Molson Coors Beverages
closed the week up more than 4% after receiving a second analyst update on Friday as it picks up more Bud Light business. But don’t count
On Friday, CFRA analyst Garrett Nelson raised his rating on
(ticker: TAP) at Strong Buy from Buy, and its price target of $10 to $80.
The move comes as Nelson expects “another earnings overshoot and full-year guidance boost now seems very likely given recent dramatic market share gains in North America.” for the company’s leading brands Miller Lite and Coors Light (+13% over the past two months) from the ongoing consumer backlash against competitor Bud Light.
There has been debate over how long Molson Coors brands can benefit from the Bud Light brouhaha – in which the brand’s partnership with transgender influencer Dylan Mulvaney has sparked a backlash. Subsequent decisions by the management of AB InBev (ticker: BUD) have aggravated the situation, even among the company’s own distributors.
Still, Nelson argues that the recovery looks durable and the impact of the situation on earnings remains underestimated by investors. It raised its Molson Coors full-year earnings estimate for this year and next to $4.85 and $4.95, respectively, from $4.55 and $4.70 previously.
He is not alone. On Tuesday, BofA Securities also upgraded Molson Coors, albeit neutral, citing market share gains. A week ago, TD Cowen analyst Vivien Azer reiterated his bullish stance on Molson Coors, citing its enduring market share momentum.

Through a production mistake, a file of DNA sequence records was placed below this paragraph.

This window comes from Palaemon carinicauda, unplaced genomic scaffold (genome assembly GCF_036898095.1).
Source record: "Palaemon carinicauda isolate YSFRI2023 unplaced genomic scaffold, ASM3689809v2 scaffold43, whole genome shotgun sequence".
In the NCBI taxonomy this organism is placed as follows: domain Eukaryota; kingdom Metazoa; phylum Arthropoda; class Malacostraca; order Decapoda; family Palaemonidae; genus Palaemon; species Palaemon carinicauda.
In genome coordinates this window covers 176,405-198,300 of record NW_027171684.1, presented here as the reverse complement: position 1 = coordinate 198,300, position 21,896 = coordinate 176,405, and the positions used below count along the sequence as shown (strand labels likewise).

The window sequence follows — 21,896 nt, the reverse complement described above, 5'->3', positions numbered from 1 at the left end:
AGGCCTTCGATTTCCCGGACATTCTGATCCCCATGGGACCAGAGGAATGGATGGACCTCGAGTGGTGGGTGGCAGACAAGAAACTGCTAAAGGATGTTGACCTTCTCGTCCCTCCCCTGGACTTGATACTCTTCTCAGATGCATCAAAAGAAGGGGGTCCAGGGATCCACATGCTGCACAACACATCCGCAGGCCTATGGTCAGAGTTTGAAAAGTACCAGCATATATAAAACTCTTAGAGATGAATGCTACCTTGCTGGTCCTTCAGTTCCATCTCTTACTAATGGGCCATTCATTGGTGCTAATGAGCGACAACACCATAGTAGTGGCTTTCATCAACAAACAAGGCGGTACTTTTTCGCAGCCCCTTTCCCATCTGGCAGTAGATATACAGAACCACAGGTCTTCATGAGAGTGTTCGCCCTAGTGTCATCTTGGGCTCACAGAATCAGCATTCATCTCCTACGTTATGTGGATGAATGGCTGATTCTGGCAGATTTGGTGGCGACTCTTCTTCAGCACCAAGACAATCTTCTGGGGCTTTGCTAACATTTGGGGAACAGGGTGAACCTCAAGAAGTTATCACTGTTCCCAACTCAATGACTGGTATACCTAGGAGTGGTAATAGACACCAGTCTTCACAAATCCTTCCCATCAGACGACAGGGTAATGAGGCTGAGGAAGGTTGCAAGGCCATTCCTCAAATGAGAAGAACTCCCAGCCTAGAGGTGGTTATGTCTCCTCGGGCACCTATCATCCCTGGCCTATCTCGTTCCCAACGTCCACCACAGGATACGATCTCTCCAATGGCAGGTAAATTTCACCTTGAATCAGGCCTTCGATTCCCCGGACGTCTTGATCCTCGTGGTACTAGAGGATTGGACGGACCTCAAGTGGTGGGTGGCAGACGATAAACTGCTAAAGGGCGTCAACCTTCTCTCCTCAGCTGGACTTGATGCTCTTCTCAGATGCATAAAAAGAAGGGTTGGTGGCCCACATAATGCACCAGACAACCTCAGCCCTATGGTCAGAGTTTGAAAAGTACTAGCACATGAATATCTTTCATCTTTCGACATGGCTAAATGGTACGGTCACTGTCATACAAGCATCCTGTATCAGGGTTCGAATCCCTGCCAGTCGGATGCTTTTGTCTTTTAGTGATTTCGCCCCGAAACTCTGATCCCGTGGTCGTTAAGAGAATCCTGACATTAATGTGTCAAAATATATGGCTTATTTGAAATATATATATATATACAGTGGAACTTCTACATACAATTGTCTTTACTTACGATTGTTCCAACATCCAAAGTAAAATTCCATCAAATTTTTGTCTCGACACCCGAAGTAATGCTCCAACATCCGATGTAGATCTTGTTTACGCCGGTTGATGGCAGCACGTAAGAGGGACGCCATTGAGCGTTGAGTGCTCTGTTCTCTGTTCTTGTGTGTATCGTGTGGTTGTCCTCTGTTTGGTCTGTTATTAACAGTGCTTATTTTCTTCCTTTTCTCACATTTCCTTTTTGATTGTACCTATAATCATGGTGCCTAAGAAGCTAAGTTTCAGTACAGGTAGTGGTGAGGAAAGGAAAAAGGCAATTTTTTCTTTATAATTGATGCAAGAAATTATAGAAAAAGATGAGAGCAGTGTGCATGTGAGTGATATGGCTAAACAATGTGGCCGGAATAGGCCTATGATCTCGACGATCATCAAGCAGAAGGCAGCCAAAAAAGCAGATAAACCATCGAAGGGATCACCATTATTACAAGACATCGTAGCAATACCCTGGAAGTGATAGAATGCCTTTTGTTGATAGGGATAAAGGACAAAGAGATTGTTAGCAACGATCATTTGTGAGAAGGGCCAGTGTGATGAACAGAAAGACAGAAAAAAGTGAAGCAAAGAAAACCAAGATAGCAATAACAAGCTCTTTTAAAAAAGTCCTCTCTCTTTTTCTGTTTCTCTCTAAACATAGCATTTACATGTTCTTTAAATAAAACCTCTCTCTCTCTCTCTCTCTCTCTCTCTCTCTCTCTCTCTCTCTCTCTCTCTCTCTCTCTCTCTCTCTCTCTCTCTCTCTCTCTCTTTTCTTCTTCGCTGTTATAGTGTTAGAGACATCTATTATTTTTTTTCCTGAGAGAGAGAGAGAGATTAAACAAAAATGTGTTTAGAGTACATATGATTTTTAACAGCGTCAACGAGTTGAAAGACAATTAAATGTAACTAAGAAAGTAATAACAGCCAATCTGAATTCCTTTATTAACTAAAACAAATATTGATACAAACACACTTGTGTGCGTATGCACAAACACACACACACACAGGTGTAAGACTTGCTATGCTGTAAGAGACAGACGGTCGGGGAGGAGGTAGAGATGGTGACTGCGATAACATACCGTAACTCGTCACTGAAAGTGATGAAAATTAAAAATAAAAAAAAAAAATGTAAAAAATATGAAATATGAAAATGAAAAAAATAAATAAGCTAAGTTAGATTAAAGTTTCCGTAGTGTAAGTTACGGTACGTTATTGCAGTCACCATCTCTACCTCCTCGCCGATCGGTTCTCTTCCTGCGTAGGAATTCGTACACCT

That said, AB InBev’s bulls aren’t backing down either. This is largely because AB InBev and Molson Coors can still be winners in a global sense. As Barrons previously noted, Bud Light’s blunders are like a storm in a teapot, given AB InBev’s global growth. The Wall Street Journal also highlighted the buying opportunity.
“Consider that the volume decline in the United States in the first three weeks of April amounted to about 1% of [AB InBev’s global volume.] The incident is strictly a US issue,” Dave Novosel of Gimme Credit wrote on Friday.
He notes that the company only makes about 28% of its sales in North America and an even smaller share in the United States.
“Of all of its geographic segments, we expect North America to be the slowest growing region in 2023, with South and Central Americas providing the majority of the increase,” Novosel wrote. “We estimate that AB InBev will generate nearly $62 billion in revenue this year, allowing it to easily absorb an impact of this magnitude.”
Meanwhile, lost in the culture wars, the fact that AB InBev’s global organic growth trajectory appears intact, while slowing inflation looks set to improve margins and the company’s leverage declines to as it pays off its debt.
All of these factors led Novosel to confirm its buy recommendation on the stock, along with some optimism about the future.
“We think it’s likely that many of these displaced Bud Light drinkers will return, particularly if the company declines to carve out a position in the controversy and focuses more on the characteristics of the beer itself,” Novosel wrote.
Or as Homer Simpson so succinctly put it: “Here is alcohol: the cause and the solution to all of life’s problems.”
Write to Teresa Rivas at firstname.lastname@example.org